Making Creeping Assumptions

Even if the recent Board of Inquiry into Victorian Hotel Quarantine Program does not reveal who actually made the now fatal decision to engage private security companies, it will have at least added a new phrase to the lexicon of public discourse – the notion of “creeping assumptions”.

To recap, based on the evidence presented during the public hearings, we have been led to believe that no single person, department or government agency made the all-important decision. Instead, we are left to conclude that this was a decision made by default, based on a series of “creeping assumptions”.

What this suggests is that rather than a conscious or affirmative decision, the parties relied on their own interpretation of unfolding events and information flows to conclude that someone else had made the call to outsource hotel security, and as a consequence everyone involved simply went along with it. As I have pointed out before, the decision to engage private contractors is not the issue. But it does beggar belief that even if nobody could recall who made the decision, they could not point to the information that informed their assumptions, nor could they specify who instructed the drawing up of the commercial contracts. As a result, the Victorian Government has spent $6m to find out who signed off on $30m of expenditure.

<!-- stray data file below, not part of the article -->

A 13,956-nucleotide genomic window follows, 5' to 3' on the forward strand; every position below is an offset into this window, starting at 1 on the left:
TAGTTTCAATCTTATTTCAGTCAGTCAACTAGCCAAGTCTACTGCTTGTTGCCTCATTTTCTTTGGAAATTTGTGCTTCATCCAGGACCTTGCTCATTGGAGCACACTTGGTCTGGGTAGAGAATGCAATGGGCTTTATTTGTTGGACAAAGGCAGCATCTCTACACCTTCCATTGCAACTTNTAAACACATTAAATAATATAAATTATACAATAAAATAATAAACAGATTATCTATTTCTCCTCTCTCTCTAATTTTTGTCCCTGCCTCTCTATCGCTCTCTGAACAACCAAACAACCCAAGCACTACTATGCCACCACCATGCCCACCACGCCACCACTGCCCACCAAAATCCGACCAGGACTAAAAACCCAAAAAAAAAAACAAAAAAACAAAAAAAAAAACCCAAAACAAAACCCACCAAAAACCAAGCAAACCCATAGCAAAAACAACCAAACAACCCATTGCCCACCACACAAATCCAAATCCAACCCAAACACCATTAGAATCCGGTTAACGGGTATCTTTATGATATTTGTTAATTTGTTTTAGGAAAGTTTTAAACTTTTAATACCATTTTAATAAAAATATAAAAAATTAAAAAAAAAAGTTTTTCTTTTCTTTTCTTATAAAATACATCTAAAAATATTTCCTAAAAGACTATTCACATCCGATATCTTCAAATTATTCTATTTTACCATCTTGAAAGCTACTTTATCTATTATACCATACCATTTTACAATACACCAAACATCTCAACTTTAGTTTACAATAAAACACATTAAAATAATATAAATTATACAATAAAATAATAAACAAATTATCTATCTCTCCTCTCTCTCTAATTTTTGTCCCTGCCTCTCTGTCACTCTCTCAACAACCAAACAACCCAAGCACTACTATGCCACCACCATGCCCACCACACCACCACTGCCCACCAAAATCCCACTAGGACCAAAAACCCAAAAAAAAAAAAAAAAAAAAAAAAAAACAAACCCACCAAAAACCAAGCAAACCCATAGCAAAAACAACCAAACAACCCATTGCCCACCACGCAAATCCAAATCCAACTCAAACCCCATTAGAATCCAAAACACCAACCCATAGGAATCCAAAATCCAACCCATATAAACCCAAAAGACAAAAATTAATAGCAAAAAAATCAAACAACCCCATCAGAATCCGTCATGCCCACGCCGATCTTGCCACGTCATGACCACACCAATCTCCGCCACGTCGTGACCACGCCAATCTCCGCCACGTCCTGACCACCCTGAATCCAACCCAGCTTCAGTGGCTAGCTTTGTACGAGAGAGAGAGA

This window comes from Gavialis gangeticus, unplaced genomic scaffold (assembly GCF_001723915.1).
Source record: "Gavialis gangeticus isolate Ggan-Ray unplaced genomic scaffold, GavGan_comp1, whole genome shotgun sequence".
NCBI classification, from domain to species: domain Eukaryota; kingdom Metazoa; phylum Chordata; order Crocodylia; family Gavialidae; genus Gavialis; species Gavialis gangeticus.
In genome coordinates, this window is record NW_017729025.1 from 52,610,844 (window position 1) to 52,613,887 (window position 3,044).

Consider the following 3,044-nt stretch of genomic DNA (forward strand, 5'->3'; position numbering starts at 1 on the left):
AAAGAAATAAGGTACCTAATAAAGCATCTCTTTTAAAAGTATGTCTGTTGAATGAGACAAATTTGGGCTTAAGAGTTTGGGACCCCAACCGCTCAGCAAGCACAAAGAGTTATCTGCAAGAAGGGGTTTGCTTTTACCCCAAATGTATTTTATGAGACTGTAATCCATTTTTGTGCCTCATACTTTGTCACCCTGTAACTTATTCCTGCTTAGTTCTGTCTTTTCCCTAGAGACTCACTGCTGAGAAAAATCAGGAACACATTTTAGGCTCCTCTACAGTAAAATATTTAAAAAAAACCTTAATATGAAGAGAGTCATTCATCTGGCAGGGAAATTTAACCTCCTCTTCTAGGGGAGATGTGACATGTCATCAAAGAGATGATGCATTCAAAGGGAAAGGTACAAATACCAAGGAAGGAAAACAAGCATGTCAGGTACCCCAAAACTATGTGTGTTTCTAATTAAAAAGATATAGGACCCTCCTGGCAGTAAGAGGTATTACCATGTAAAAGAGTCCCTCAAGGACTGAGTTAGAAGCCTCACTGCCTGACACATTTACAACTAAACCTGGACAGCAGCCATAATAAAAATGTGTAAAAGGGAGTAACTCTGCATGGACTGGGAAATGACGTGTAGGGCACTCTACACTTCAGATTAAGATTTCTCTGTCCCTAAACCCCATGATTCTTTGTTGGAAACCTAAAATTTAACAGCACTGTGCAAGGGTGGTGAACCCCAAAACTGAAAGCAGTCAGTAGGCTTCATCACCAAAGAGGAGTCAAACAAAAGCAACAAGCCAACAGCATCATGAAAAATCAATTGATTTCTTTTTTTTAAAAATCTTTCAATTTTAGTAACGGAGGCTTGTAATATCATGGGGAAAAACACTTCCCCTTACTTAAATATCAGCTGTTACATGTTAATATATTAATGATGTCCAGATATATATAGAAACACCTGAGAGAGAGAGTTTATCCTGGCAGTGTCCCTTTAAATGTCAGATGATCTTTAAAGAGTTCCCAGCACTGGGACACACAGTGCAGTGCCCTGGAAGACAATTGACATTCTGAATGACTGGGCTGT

Anyway, one of the consequences of these so-called creeping assumptions is that the decision-making was deeply flawed because it lacked process, scrutiny and accountability:

  • Process was clearly missing (unless the Inquiry finds otherwise), because of the absence of documented minutes or formal note-taking.
  • There was no scrutiny of the “decision”, to confirm the various dependencies and delegated authorities that initiated the contracts issued to private contractors.
  • And the fact that no-one can be identified as being responsible for the decision, could mean that no-one can be held accountable.

If nothing else, this will become a case study for students of politics, public administration, and corporate governance.

Next week: Bread & Circuses

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